• Use the following syntax to specify a position predicate:
    /<element>[<position number>]
  • Use the following syntax to specify an attribute value predicate:
    /<element>[@<attribute name>='<attribute value>']
  • You can use the asterisk wildcard as the attribute value. Surround the value in single quotation marks.
For more information, see Predicates in XPath Expressions.
Wildcard character
You can use the asterisk ( * ) to represent a single element, as follows:
/root/*/msg
You can also use the asterisk to represent any attribute value. Use the asterisk to represent the entire value, as follows:
/root/info[@attribute='*']/msg

Sample XPath Expressions

Here are some examples of valid and invalid XPath expressions:

Valid expressions
The following expression selects every element beneath the first top-level element.
/*[1]/*
The following expression selects every value element under an allvalues element with a source attribute set to "XYZ". The allvalues element below a top-level element named root. Each element is in the abc namespace:
/abc:root/abc:allvalues[@source='XYZ']/xyz:value
Invalid expressions
The following expressions are not valid:
  • /root//value - Invalid because the descendent-or-self axis (“//”) is not supported.
  • /root/collections[last()]/value - Invalid because functions, e.g. last, are not supported.
  • /root/collections[@source='XYZ'][@sequence='2'] - Invalid because multiple predicates for an element are not supported.
  • /root/collections[@source="ABC"] - Invalid because attribute the attribute value should be in single quotation marks.
  • /root/collections[@source] - Invalid because the expression uses an attribute without defining the attribute value.

Predicates in XPath Expressions

You can use predicates in XPath expressions to process a subset of element instances. You can use a position predicate or attribute values predicate with an element, but not both. You can also use a wildcard to define the attribute value.
Position predicate
The position predicate indicates the instance of the element to use in the file. Use a position predicate when the element appears multiple times in a file, and you want to use a particular instance based on the position of the instances in the file, e.g. the first, second, or third time the element appears in the file.
Use the following syntax to specify a position predicate:
/<element>[<position number>]
For example, say the contact element appears multiple times in the file, but you only care about the address data in the first instance in the file. Then you can use a predicate for the element as follows:
/root/contact[1]/address
Attribute value predicate
The attribute value predicate limits the data to elements with the specified attribute value. Use the attribute value predicate when you want to specify an element with a particular attribute values or an element that simply has an attribute value defined.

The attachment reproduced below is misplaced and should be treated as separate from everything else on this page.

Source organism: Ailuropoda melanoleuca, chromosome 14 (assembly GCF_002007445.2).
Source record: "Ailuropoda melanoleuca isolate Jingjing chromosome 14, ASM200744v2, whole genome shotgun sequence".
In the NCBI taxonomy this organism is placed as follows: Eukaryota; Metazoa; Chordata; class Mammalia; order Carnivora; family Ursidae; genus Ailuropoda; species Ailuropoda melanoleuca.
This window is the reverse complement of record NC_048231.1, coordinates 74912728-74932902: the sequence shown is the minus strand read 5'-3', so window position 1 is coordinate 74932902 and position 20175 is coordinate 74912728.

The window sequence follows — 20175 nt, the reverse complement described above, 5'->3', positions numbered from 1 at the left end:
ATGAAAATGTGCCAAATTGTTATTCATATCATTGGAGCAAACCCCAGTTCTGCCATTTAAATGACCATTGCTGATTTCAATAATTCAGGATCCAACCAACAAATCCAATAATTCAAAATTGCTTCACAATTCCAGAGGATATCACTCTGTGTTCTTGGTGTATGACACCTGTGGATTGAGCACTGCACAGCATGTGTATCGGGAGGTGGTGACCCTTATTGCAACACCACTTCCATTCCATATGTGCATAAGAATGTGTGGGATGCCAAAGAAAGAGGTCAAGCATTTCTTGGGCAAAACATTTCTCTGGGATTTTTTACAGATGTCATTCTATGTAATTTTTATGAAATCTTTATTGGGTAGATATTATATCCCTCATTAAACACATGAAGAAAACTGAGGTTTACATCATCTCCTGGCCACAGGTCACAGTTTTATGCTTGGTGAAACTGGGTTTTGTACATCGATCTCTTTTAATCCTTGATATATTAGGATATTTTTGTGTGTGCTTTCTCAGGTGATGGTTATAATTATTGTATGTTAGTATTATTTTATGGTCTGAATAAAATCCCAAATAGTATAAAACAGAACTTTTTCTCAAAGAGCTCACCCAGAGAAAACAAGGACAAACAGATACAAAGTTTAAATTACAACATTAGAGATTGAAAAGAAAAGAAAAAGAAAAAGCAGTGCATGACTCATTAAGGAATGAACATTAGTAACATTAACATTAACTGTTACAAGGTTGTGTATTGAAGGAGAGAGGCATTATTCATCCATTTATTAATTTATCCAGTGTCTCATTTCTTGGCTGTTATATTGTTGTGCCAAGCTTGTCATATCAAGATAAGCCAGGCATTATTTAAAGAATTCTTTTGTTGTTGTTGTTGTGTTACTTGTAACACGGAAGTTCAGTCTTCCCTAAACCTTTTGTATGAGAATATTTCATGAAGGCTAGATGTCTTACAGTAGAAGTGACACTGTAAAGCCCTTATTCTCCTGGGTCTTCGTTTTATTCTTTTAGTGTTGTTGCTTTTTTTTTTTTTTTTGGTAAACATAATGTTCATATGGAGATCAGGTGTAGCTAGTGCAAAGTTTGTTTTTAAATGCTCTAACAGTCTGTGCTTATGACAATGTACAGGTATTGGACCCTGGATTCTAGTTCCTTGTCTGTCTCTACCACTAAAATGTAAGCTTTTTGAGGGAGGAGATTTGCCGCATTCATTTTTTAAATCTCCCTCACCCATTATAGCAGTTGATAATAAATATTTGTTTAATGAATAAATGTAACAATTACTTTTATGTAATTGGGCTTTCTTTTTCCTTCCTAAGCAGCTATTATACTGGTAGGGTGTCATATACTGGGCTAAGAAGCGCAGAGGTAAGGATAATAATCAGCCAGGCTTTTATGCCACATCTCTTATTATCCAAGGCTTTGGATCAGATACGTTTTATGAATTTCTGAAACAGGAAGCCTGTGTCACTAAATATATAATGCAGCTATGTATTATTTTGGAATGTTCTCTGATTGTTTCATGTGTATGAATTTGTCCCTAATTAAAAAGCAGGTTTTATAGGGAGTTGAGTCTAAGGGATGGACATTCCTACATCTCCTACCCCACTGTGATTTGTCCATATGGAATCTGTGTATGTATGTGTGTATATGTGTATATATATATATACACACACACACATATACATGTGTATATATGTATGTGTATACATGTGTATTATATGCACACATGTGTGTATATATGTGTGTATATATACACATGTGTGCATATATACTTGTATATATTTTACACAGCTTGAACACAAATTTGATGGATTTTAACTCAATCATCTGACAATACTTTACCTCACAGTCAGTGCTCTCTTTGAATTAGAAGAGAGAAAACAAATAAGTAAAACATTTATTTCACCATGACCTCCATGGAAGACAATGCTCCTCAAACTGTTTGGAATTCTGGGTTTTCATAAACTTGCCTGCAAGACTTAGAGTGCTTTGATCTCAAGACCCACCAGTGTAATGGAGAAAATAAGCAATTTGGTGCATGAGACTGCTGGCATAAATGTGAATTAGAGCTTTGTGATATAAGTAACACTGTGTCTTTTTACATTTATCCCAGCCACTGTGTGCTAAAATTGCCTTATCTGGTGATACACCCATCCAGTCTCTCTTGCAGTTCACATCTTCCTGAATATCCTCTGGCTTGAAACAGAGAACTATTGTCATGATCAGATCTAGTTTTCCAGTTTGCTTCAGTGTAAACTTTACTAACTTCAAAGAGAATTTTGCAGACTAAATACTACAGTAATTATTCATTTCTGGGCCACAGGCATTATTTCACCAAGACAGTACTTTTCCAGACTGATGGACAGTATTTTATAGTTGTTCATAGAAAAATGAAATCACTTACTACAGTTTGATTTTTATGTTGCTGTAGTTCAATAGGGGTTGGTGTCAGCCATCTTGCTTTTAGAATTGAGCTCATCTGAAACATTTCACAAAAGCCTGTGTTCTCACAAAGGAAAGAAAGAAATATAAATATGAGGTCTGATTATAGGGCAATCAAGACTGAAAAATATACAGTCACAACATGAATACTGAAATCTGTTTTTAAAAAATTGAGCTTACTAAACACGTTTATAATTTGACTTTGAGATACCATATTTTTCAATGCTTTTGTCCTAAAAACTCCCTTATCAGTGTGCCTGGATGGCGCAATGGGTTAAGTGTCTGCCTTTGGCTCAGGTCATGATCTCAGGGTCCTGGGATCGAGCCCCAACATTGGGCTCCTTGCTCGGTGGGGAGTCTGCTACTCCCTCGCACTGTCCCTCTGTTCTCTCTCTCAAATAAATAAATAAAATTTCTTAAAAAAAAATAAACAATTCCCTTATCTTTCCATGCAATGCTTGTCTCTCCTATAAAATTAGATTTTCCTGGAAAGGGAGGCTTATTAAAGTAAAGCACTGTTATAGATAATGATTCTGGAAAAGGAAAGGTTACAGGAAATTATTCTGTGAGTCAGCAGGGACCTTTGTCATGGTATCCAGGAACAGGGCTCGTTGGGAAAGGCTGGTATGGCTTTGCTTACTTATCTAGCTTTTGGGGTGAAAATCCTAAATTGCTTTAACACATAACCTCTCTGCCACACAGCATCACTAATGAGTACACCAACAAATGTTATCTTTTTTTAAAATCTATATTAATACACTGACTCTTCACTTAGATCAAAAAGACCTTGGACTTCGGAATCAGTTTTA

Use the following syntax to specify an attribute value predicate:
/<element>[@<attribute name>='<attribute value>']
You can use the asterisk wildcard as the attribute value. Surround the value in single quotation marks.
For example, if you only wanted server data with a region attribute set to "west", you can add the region attribute as follows:
/*/server[@region='west']

Predicate Examples

To process all data in a collections element under the apps second-level element, you would use the following simplified XPath expression:
/*/apps/collections
If you only wanted the data under the first instance of apps in the XML document, you would add a position predicate as follows:
/*/apps[1]/collections
To only process data from all app elements in the document where the collections element has a version attribute set to 3, add the version attribute and value as follows:
/*/apps/collections[@version='3']
If you don't care what the value of the attribute is, you can use a wildcard for the attribute value, as follows:
/root/apps/collections[@version='*']

Including Field XPaths and Namespaces

You can include field XPath expressions and namespaces in the record by enabling the Include Field XPaths property.

When enabled, the record includes the XPath expression for each field as a field attribute and includes each namespace in an xmlns record header attribute. By default, this information is not included in the record.

For example, say you have the following XML document:
<?xml version="1.0" encoding="UTF-8"?>
<bookstore xmlns:prc="http://books.com/price">
   <b:book xmlns:b="http://books.com/book">
      <title lang="en">Harry Potter</title>
      <prc:price>29.99</prc:price>
   </b:book>
   <b:book xmlns:b="http://books.com/book">
      <title lang="en_us">Learning XML</title>
      <prc:price>39.95</prc:price>
   </b:book>
</bookstore>

When you use /*[1]/* as the delimiter element and enable the Include Field XPaths property, Data Collector generates the following records with the highlighted field XPath expressions and namespace record header attributes:

Note: Field attributes and record header attributes are written to destination systems automatically only when you use the SDC RPC data format in destinations. For more information about working with field attributes and record header attributes, and how to include them in records, see Field Attributes and Record Header Attributes.

XML Attributes and Namespace Declarations

Parsed XML includes XML attributes and namespace declarations in the record as individual fields by default. You can use the Output Field Attributes property to place the information in field attributes instead.

Place the information in field attributes to avoid adding unnecessary information in the record fields.

Note: Field attributes are automatically included in records written to destination systems only when you use the SDC RPC data format in the destination. For more information about working with field attributes, see Field Attributes.

Parsed XML

When parsing XML documents with the XML data format or the XML Parser processor, Data Collector generates a field that is a map of fields based on nested elements, text nodes, and attributes. Comment elements are ignored.

For example, say you have the following XML document:
<?xml version="1.0" encoding="UTF-8"?>
<root>
 <a:info xmlns:a="http://www.companyA.com">  
  <sale>  
    <item>Apples</item>  
    <item>Bananas</item> 
  </sale>
</a:info>
<c:info xmlns:c="http://www.companyC.com"> 
  <sale>
    <item>Shoes</item>
    <item>Magic wand</item>  
    <item>Tires</item>
  </sale>
 </c:info>
</root>
To create records for the data in the sale element in both namespaces, you can use a wildcard to represent the second level info element, as follows:
/root/*/sale

Then, you define both namespaces in the origin.

When processing the XML document using default XML properties, Data Collector produces two records, as shown in the following data preview of the origin: